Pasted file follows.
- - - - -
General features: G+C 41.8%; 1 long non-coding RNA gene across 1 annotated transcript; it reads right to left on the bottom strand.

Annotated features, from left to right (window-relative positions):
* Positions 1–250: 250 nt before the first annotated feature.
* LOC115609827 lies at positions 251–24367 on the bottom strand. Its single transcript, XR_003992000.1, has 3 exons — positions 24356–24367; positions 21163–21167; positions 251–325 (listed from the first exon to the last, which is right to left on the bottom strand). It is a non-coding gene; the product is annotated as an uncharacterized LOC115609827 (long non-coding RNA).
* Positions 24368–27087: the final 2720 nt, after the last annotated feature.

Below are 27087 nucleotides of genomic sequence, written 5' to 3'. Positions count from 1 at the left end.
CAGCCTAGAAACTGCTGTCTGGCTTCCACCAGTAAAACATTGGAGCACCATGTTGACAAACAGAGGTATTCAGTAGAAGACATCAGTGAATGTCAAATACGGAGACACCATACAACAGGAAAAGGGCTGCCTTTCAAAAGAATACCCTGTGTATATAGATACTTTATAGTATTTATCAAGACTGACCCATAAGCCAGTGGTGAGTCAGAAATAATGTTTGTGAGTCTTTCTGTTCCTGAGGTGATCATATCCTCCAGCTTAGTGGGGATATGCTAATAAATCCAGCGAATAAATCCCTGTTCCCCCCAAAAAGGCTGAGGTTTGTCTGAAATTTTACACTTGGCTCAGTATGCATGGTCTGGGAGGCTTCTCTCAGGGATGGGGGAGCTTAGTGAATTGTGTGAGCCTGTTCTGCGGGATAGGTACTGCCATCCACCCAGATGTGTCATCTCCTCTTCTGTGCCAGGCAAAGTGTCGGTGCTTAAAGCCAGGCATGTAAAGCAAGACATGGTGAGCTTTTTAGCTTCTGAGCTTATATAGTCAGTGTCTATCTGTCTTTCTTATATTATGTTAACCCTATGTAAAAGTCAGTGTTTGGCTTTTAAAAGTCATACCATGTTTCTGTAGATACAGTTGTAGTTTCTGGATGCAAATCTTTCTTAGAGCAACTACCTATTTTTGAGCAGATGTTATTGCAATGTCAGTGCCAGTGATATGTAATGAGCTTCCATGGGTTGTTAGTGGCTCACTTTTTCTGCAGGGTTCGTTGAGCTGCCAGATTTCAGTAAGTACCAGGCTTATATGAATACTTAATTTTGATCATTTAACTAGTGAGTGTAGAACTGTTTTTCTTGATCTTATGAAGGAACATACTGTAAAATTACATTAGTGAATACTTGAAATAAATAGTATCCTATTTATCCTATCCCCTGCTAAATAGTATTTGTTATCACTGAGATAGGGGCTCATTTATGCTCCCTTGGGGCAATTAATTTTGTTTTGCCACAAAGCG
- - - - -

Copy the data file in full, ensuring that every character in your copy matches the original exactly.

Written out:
General features: G+C 41.8%; 1 long non-coding RNA gene across 1 annotated transcript; it reads right to left on the bottom strand.

Annotated features, from left to right (window-relative positions):
* Positions 1–250: 250 nt before the first annotated feature.
* LOC115609827 lies at positions 251–24367 on the bottom strand. Its single transcript, XR_003992000.1, has 3 exons — positions 24356–24367; positions 21163–21167; positions 251–325 (listed from the first exon to the last, which is right to left on the bottom strand). It is a non-coding gene; the product is annotated as an uncharacterized LOC115609827 (long non-coding RNA).
* Positions 24368–27087: the final 2720 nt, after the last annotated feature.

Below are 27087 nucleotides of genomic sequence, written 5' to 3'. Positions count from 1 at the left end.
CAGCCTAGAAACTGCTGTCTGGCTTCCACCAGTAAAACATTGGAGCACCATGTTGACAAACAGAGGTATTCAGTAGAAGACATCAGTGAATGTCAAATACGGAGACACCATACAACAGGAAAAGGGCTGCCTTTCAAAAGAATACCCTGTGTATATAGATACTTTATAGTATTTATCAAGACTGACCCATAAGCCAGTGGTGAGTCAGAAATAATGTTTGTGAGTCTTTCTGTTCCTGAGGTGATCATATCCTCCAGCTTAGTGGGGATATGCTAATAAATCCAGCGAATAAATCCCTGTTCCCCCCAAAAAGGCTGAGGTTTGTCTGAAATTTTACACTTGGCTCAGTATGCATGGTCTGGGAGGCTTCTCTCAGGGATGGGGGAGCTTAGTGAATTGTGTGAGCCTGTTCTGCGGGATAGGTACTGCCATCCACCCAGATGTGTCATCTCCTCTTCTGTGCCAGGCAAAGTGTCGGTGCTTAAAGCCAGGCATGTAAAGCAAGACATGGTGAGCTTTTTAGCTTCTGAGCTTATATAGTCAGTGTCTATCTGTCTTTCTTATATTATGTTAACCCTATGTAAAAGTCAGTGTTTGGCTTTTAAAAGTCATACCATGTTTCTGTAGATACAGTTGTAGTTTCTGGATGCAAATCTTTCTTAGAGCAACTACCTATTTTTGAGCAGATGTTATTGCAATGTCAGTGCCAGTGATATGTAATGAGCTTCCATGGGTTGTTAGTGGCTCACTTTTTCTGCAGGGTTCGTTGAGCTGCCAGATTTCAGTAAGTACCAGGCTTATATGAATACTTAATTTTGATCATTTAACTAGTGAGTGTAGAACTGTTTTTCTTGATCTTATGAAGGAACATACTGTAAAATTACATTAGTGAATACTTGAAATAAATAGTATCCTATTTATCCTATCCCCTGCTAAATAGTATTTGTTATCACTGAGATAGGGGCTCATTTATGCTCCCTTGGGGCAATTAATTTTGTTTTGCCACAAAGCG